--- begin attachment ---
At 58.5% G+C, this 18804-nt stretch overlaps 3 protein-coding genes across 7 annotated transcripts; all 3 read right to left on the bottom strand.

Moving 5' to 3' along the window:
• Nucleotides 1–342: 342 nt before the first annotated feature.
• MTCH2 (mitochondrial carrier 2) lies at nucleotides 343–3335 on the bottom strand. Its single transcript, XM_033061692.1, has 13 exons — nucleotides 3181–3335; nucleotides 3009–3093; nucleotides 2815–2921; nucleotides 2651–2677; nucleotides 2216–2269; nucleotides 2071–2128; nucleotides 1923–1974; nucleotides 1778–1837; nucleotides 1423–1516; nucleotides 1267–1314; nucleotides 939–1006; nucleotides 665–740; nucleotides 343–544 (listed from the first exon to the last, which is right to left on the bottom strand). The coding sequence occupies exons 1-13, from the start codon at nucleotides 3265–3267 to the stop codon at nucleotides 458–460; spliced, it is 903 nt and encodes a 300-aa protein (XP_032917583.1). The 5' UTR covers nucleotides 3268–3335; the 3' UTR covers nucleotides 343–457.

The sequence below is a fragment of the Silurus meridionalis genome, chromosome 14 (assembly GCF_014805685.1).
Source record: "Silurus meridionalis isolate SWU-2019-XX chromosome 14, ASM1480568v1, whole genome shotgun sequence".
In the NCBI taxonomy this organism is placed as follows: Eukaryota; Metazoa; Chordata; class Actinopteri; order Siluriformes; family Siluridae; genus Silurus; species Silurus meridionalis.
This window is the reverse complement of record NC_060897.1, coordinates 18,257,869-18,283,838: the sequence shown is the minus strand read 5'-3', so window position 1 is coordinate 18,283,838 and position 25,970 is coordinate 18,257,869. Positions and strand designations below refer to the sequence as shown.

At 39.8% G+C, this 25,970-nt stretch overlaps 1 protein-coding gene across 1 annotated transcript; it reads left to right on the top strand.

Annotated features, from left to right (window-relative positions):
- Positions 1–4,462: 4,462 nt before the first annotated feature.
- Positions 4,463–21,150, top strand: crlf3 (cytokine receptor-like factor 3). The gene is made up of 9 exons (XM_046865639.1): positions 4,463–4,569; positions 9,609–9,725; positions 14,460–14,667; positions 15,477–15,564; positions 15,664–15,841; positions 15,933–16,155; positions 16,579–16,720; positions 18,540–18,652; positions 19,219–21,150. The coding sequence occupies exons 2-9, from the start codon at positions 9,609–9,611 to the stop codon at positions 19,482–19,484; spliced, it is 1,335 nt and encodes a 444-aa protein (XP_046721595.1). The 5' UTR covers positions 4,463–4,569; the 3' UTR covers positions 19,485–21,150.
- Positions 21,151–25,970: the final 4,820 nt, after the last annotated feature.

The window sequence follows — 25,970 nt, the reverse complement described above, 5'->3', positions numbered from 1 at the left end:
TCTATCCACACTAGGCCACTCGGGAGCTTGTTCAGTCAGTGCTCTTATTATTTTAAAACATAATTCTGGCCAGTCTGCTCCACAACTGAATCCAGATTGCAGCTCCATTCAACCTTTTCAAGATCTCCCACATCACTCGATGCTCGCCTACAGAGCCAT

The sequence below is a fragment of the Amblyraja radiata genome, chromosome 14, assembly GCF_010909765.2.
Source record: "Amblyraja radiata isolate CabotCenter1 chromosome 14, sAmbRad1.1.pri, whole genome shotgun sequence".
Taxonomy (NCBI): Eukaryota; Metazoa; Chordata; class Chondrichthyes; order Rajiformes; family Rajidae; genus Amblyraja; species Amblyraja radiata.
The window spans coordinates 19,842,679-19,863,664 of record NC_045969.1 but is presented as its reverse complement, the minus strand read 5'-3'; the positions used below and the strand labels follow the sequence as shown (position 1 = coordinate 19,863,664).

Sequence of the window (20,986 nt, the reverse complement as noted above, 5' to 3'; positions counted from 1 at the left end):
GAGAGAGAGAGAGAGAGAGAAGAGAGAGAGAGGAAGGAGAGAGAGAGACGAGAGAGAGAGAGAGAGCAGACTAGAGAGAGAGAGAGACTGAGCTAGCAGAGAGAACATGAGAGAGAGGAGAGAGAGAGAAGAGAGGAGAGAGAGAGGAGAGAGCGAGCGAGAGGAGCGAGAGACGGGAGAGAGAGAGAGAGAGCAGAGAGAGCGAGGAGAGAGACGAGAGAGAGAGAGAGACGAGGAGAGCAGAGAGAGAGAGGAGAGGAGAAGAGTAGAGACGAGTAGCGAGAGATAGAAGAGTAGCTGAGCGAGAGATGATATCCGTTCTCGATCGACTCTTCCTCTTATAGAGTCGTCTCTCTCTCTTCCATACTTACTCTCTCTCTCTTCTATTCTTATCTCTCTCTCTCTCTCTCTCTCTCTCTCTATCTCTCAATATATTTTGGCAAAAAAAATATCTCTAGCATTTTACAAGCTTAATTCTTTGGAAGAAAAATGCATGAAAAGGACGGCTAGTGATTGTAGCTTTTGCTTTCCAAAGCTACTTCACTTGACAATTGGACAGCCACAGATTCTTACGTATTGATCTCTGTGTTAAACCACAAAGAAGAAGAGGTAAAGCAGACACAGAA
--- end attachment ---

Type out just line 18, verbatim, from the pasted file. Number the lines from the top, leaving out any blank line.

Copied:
Taxonomy (NCBI): Eukaryota; Metazoa; Chordata; class Chondrichthyes; order Rajiformes; family Rajidae; genus Amblyraja; species Amblyraja radiata.